Vesperteen’s “The Hype is Dead” slaps, pals

By Ryan G

I’m sitting here, having just headbanged and air drummed to a number of Vesperteen songs, wondering what I could possibly say on this blog that I haven’t already said about this band. Now, when you think about it, this can be a good problem to have. Repeat coverage of an artist only comes from us being all about their sound and our belief that they are worthy of your attention.

The Hype around The Hype Is Dead is Worthy. Of. Your. Attention. Friends.

Now, Pitchfork, Stereogum, the New York Times, and NPR aren’t going to be rushing forth with accolades for how groundbreaking these tunes are. But (sorry, anyone from those publications who might happen upon this, I got love for you!), who cares about impressing highbrow publications all the time? Wanna have some fun? The Hype Is Dead is about embracing your insecurities, chasing love, and more while having a blast.

In the words of a tweet from Vesperteen merch dude and longtime Tuned Up friend Bob Prenger, “Welcome to your summer jams.”

You know what? Ohio basically skipped spring and went straight to summer. I’m blaming the release of this EP. God knew we would need proper weather to enjoy these bangers.

Hyperbole aside, let’s chat about the songs. “It Will Never Be Enough” was released as a standalone single last year and made our list of top 100 tunes of 2017 for its driving beat and summer-night chorus that warmed up my December car rides. It fits into this album seamlessly. “Memory” and “Blue” were introduced to me at SXSW when I caught Vesperteen on tour. The latter worked well as a groovy love song for the audience to casually bob their heads to, but the former emerged as an immediate favorite from the band’s catalog, with the instantly memorable falsetto in the chorus. “Speed of Light” will probably be one of the songs of the summer, for reasons that have nothing to do with Josh Dun’s cameo on the skins. “Feel” reminds me a bit of M83 and more recent iterations of Porter Robinson (check out his album, Worlds, if you haven’t) and “Medicine” dabbles in vocoder effectively, creating an environment where the swells aren’t as dramatic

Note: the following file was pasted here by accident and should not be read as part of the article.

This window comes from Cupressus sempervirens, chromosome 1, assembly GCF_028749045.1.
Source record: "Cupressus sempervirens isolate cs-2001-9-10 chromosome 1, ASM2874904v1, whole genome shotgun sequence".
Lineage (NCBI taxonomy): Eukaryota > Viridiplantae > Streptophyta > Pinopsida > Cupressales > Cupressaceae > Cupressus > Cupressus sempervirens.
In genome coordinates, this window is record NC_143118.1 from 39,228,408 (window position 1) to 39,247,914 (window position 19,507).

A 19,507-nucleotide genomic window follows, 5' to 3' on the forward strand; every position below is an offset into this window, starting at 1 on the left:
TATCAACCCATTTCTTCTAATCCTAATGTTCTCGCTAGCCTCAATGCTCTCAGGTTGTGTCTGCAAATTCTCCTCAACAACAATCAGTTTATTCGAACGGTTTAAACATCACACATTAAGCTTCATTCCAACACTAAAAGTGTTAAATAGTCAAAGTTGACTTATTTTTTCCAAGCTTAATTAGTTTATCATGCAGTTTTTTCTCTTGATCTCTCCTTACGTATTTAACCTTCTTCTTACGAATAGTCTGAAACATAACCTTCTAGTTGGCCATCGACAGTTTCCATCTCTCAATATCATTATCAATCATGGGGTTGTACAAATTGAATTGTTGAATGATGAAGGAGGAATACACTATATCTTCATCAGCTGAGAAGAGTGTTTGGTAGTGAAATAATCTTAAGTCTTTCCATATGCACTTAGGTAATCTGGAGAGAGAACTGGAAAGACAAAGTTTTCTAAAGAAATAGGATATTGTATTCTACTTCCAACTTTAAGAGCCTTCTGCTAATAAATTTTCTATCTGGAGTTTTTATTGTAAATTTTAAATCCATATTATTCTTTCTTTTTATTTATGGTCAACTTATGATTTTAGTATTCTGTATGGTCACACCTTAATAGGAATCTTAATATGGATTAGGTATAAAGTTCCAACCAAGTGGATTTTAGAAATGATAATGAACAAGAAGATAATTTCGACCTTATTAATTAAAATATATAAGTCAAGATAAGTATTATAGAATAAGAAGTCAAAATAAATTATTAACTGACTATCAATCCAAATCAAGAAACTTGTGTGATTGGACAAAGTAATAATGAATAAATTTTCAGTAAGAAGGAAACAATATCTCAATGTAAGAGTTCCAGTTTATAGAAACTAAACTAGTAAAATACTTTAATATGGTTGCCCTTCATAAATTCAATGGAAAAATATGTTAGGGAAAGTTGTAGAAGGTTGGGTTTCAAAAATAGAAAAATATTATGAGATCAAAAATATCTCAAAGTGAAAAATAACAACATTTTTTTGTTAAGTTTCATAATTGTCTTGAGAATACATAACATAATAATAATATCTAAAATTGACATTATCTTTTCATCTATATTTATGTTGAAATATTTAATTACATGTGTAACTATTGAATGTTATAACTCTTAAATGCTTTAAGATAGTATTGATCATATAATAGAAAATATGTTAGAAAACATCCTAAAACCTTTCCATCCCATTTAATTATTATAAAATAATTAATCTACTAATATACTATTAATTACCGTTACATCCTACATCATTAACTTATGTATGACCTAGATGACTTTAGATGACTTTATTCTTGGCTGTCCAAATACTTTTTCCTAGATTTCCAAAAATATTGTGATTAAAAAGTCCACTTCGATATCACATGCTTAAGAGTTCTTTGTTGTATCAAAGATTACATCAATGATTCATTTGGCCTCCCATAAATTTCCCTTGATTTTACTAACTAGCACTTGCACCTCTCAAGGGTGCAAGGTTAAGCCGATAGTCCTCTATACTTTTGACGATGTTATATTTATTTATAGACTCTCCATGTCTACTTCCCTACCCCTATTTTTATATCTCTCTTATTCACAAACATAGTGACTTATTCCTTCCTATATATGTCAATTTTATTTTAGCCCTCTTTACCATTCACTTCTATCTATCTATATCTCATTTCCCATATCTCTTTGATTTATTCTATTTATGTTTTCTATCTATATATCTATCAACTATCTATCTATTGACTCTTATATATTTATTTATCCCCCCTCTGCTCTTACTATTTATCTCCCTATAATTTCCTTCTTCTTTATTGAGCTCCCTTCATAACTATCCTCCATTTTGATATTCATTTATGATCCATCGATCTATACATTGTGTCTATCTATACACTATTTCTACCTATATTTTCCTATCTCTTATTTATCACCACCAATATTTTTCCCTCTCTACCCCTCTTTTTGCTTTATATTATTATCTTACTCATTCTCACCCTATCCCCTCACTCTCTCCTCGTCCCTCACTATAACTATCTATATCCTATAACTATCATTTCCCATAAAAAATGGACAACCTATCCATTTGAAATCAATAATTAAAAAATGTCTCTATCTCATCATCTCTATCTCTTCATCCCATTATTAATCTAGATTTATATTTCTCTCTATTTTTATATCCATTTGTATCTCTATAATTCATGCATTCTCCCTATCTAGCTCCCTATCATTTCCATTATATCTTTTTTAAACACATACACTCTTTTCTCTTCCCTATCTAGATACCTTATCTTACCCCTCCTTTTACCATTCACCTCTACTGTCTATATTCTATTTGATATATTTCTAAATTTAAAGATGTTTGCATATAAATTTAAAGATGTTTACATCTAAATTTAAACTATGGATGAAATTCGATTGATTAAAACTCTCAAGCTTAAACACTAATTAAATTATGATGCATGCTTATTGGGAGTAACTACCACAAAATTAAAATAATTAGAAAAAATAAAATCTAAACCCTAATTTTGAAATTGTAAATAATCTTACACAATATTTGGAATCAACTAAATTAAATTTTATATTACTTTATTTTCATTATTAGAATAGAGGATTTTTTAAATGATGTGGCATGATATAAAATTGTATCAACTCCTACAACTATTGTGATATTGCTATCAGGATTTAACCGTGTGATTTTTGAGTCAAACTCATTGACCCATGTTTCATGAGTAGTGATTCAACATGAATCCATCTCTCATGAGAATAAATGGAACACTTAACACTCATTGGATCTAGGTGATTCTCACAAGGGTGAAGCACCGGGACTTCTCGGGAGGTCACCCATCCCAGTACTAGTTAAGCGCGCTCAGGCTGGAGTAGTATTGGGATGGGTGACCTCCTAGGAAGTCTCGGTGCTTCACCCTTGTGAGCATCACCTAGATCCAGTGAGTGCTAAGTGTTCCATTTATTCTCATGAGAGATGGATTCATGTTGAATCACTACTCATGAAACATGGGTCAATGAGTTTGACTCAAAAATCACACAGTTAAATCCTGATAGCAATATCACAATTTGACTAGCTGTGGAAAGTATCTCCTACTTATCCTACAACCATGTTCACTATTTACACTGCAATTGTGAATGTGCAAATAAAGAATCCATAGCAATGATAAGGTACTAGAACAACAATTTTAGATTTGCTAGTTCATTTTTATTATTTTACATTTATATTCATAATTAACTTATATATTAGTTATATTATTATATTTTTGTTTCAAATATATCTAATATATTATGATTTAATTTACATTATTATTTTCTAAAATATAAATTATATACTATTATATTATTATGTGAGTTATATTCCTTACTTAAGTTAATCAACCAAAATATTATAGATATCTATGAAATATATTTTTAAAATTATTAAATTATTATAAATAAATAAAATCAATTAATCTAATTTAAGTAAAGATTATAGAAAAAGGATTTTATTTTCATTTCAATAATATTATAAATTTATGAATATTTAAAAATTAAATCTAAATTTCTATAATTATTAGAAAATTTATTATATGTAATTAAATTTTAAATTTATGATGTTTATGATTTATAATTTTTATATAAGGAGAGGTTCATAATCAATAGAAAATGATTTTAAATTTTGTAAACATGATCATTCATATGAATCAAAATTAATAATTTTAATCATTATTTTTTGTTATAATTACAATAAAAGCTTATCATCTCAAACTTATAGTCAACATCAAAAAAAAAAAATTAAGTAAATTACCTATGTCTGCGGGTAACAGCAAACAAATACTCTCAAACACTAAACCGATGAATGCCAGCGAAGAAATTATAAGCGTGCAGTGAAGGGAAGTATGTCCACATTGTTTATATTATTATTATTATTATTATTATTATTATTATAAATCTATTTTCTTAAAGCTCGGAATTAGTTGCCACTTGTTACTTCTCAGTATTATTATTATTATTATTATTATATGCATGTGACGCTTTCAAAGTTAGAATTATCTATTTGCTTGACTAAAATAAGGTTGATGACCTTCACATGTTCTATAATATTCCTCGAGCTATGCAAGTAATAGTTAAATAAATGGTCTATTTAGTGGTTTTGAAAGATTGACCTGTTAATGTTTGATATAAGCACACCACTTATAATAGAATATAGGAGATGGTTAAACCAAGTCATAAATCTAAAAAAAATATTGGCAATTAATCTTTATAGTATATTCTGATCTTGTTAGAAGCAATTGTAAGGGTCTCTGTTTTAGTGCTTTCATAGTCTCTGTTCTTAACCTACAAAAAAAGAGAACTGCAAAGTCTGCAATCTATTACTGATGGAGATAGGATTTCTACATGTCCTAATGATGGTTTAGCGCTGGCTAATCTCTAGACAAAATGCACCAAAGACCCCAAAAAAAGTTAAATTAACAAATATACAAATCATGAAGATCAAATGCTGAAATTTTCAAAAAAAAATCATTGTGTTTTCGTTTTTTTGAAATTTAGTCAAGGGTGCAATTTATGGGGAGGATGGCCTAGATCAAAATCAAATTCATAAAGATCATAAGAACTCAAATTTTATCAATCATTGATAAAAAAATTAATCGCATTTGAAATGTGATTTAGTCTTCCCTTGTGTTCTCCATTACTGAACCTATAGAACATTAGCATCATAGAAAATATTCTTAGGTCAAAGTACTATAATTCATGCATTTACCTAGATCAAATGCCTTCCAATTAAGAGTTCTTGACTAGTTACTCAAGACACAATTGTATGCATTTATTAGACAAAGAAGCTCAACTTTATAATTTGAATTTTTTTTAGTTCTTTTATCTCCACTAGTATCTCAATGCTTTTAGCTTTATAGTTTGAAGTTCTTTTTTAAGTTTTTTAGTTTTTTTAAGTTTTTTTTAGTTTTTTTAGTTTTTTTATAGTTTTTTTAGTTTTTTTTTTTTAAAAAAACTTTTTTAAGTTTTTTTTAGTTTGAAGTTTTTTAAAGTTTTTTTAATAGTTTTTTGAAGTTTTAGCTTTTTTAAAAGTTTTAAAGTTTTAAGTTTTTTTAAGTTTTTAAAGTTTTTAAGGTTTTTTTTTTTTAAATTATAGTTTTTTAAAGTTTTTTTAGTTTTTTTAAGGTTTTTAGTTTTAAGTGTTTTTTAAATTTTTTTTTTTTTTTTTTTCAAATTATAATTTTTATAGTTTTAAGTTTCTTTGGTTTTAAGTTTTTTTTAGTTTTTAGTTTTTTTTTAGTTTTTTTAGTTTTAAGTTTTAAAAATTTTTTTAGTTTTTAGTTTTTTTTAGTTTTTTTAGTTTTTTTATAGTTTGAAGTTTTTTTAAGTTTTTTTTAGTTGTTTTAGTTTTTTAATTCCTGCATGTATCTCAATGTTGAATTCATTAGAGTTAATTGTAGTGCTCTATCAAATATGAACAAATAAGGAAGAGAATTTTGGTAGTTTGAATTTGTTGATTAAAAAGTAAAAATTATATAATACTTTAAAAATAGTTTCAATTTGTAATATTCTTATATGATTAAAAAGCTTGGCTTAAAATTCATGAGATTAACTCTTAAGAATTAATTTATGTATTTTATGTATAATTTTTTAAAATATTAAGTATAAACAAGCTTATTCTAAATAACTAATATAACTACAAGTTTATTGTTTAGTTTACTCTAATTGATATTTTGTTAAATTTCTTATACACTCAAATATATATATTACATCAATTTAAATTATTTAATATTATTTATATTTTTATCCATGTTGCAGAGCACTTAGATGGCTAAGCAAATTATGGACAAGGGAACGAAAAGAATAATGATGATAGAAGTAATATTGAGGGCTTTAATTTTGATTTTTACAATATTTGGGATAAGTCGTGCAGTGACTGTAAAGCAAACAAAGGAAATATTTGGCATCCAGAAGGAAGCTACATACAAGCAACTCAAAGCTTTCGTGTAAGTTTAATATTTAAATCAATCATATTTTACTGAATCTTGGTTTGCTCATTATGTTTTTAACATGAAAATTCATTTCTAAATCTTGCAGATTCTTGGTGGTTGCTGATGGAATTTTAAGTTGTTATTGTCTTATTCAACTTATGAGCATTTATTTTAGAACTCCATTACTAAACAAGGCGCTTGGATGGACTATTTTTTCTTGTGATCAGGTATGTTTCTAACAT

The Hype Is Dead also finds Colin Rigsby in the midst of vulnerability. I found myself trying to dissect the meaning behind “Feel,” which seems to trace personal journeys of love and spirituality. Fans will take from the song what they’re supposed to, in spite of the real meaning only being known presumably to Rigsby. Fans will know that the album title, The Hype Is Dead, stems from paranoia that, so to speak, his “fifteen minutes” are up. So explores the song titled just that – “welcome to the funeral; the hype is dead!” Rigsby exclaims, tongue in cheek. I enjoy the double meaning that either Vesperteen will fizzle out or prove that they have staying power, in effect killing off the idea that the band is all hype and no substance.

If the quality of this release is any indication, Vesperteen will transcend the hype and keep growing.

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